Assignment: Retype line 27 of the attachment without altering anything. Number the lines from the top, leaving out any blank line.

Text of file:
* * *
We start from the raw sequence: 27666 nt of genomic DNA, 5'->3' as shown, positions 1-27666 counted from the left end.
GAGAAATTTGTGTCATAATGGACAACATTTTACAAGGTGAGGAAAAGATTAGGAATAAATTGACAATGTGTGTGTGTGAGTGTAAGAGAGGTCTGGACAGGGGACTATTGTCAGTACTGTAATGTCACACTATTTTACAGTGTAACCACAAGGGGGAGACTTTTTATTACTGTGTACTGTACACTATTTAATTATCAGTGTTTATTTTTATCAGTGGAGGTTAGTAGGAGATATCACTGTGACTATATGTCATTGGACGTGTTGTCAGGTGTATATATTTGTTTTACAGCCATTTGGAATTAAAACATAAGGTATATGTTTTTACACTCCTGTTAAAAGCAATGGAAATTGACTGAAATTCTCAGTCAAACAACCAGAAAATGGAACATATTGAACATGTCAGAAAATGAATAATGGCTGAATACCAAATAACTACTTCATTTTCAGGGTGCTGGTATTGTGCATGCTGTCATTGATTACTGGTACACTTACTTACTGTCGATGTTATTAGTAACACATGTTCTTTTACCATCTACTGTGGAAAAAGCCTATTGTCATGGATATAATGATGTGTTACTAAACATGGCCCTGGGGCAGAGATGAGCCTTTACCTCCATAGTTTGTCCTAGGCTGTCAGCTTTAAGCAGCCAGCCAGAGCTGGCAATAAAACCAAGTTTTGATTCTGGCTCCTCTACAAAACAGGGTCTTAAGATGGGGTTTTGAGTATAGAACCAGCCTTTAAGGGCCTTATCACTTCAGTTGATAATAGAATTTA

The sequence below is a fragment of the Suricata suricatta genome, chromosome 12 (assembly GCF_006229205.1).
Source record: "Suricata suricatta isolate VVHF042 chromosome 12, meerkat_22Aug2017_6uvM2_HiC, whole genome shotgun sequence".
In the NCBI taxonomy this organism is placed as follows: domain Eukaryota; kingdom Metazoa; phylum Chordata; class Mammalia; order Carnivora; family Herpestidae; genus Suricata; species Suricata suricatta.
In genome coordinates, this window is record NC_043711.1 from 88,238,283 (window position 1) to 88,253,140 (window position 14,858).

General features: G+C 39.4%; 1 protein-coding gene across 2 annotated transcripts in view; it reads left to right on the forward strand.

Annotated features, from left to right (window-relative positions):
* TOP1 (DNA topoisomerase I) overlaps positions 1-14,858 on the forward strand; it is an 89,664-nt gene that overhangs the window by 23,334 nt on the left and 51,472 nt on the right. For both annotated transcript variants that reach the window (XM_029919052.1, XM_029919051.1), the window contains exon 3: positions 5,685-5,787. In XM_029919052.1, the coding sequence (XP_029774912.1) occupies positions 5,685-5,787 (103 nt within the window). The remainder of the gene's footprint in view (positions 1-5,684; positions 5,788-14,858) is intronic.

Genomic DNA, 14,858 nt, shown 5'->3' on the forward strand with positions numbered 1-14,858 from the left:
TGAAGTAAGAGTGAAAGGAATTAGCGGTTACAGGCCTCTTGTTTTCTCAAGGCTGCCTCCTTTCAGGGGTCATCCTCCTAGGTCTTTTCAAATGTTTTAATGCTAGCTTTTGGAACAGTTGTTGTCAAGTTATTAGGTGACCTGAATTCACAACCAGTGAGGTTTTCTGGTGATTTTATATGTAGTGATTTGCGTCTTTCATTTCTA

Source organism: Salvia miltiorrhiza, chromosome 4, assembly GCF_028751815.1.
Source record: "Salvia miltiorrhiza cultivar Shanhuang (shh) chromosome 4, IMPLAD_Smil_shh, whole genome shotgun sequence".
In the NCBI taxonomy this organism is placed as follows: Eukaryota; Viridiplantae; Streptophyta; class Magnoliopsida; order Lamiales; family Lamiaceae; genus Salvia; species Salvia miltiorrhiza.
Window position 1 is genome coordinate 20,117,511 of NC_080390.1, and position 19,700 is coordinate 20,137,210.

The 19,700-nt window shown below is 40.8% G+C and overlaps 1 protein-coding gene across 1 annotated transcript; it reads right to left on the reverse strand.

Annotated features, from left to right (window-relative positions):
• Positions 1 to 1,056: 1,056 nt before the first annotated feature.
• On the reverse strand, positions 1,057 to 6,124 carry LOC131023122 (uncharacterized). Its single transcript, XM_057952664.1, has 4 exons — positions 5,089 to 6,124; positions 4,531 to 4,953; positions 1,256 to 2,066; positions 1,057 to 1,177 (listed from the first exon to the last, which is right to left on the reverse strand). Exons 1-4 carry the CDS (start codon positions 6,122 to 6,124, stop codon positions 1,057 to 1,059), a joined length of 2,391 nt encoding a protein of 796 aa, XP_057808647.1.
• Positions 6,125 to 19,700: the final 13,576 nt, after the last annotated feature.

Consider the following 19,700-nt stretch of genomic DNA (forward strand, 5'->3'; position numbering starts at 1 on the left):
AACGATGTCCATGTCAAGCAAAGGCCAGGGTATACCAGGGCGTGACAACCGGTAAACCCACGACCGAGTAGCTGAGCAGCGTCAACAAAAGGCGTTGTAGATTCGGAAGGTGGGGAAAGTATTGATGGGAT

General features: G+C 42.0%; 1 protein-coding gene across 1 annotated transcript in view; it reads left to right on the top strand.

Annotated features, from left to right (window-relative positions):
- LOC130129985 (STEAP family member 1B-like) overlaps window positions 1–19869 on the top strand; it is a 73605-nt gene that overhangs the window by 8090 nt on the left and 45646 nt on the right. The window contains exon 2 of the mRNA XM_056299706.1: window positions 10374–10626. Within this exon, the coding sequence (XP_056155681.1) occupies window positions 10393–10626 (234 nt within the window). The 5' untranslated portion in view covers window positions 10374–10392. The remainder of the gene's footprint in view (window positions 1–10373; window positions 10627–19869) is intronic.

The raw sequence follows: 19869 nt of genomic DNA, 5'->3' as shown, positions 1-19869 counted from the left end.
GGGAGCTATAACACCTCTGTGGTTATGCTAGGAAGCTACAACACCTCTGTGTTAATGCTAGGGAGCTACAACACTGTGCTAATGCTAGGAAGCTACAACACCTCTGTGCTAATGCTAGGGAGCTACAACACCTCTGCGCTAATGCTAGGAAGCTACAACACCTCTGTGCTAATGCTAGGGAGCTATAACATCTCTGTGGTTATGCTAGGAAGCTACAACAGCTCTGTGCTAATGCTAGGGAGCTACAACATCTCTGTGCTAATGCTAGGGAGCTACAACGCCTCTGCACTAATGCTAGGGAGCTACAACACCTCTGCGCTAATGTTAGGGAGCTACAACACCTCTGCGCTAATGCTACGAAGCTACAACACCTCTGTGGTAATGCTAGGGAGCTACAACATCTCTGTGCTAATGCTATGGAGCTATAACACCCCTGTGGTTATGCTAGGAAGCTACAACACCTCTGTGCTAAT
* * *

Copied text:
GGGAGCTATAACACCTCTGTGGTTATGCTAGGAAGCTACAACACCTCTGTGTTAATGCTAGGGAGCTACAACACTGTGCTAATGCTAGGAAGCTACAACACCTCTGTGCTAATGCTAGGGAGCTACAACACCTCTGCGCTAATGCTAGGAAGCTACAACACCTCTGTGCTAATGCTAGGGAGCTATAACATCTCTGTGGTTATGCTAGGAAGCTACAACAGCTCTGTGCTAATGCTAGGGAGCTACAACATCTCTGTGCTAATGCTAGGGAGCTACAACGCCTCTGCACTAATGCTAGGGAGCTACAACACCTCTGCGCTAATGTTAGGGAGCTACAACACCTCTGCGCTAATGCTACGAAGCTACAACACCTCTGTGGTAATGCTAGGGAGCTACAACATCTCTGTGCTAATGCTATGGAGCTATAACACCCCTGTGGTTATGCTAGGAAGCTACAACACCTCTGTGCTAAT